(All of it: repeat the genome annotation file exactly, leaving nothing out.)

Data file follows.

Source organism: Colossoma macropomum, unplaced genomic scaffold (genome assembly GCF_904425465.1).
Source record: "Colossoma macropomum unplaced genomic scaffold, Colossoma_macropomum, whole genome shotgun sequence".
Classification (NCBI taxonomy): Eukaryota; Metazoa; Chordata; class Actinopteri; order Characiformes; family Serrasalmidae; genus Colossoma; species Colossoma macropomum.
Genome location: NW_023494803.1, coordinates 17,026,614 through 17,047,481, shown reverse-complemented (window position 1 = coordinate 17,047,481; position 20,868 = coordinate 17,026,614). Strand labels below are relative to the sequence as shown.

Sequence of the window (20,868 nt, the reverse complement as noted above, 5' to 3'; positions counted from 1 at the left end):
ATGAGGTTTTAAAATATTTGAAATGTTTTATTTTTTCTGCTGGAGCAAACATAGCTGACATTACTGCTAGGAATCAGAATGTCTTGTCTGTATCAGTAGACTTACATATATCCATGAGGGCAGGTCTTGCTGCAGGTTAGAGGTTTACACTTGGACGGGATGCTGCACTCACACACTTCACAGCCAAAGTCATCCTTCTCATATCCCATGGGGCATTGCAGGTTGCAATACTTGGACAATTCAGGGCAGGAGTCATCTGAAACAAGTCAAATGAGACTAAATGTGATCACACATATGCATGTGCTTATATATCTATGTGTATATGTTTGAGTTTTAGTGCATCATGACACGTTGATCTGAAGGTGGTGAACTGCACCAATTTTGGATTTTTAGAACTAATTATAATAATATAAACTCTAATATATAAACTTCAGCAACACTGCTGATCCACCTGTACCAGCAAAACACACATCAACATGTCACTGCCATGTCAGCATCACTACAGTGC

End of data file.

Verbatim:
Source organism: Colossoma macropomum, unplaced genomic scaffold (genome assembly GCF_904425465.1).
Source record: "Colossoma macropomum unplaced genomic scaffold, Colossoma_macropomum, whole genome shotgun sequence".
Classification (NCBI taxonomy): Eukaryota; Metazoa; Chordata; class Actinopteri; order Characiformes; family Serrasalmidae; genus Colossoma; species Colossoma macropomum.
Genome location: NW_023494803.1, coordinates 17,026,614 through 17,047,481, shown reverse-complemented (window position 1 = coordinate 17,047,481; position 20,868 = coordinate 17,026,614). Strand labels below are relative to the sequence as shown.

Sequence of the window (20,868 nt, the reverse complement as noted above, 5' to 3'; positions counted from 1 at the left end):
ATGAGGTTTTAAAATATTTGAAATGTTTTATTTTTTCTGCTGGAGCAAACATAGCTGACATTACTGCTAGGAATCAGAATGTCTTGTCTGTATCAGTAGACTTACATATATCCATGAGGGCAGGTCTTGCTGCAGGTTAGAGGTTTACACTTGGACGGGATGCTGCACTCACACACTTCACAGCCAAAGTCATCCTTCTCATATCCCATGGGGCATTGCAGGTTGCAATACTTGGACAATTCAGGGCAGGAGTCATCTGAAACAAGTCAAATGAGACTAAATGTGATCACACATATGCATGTGCTTATATATCTATGTGTATATGTTTGAGTTTTAGTGCATCATGACACGTTGATCTGAAGGTGGTGAACTGCACCAATTTTGGATTTTTAGAACTAATTATAATAATATAAACTCTAATATATAAACTTCAGCAACACTGCTGATCCACCTGTACCAGCAAAACACACATCAACATGTCACTGCCATGTCAGCATCACTACAGTGC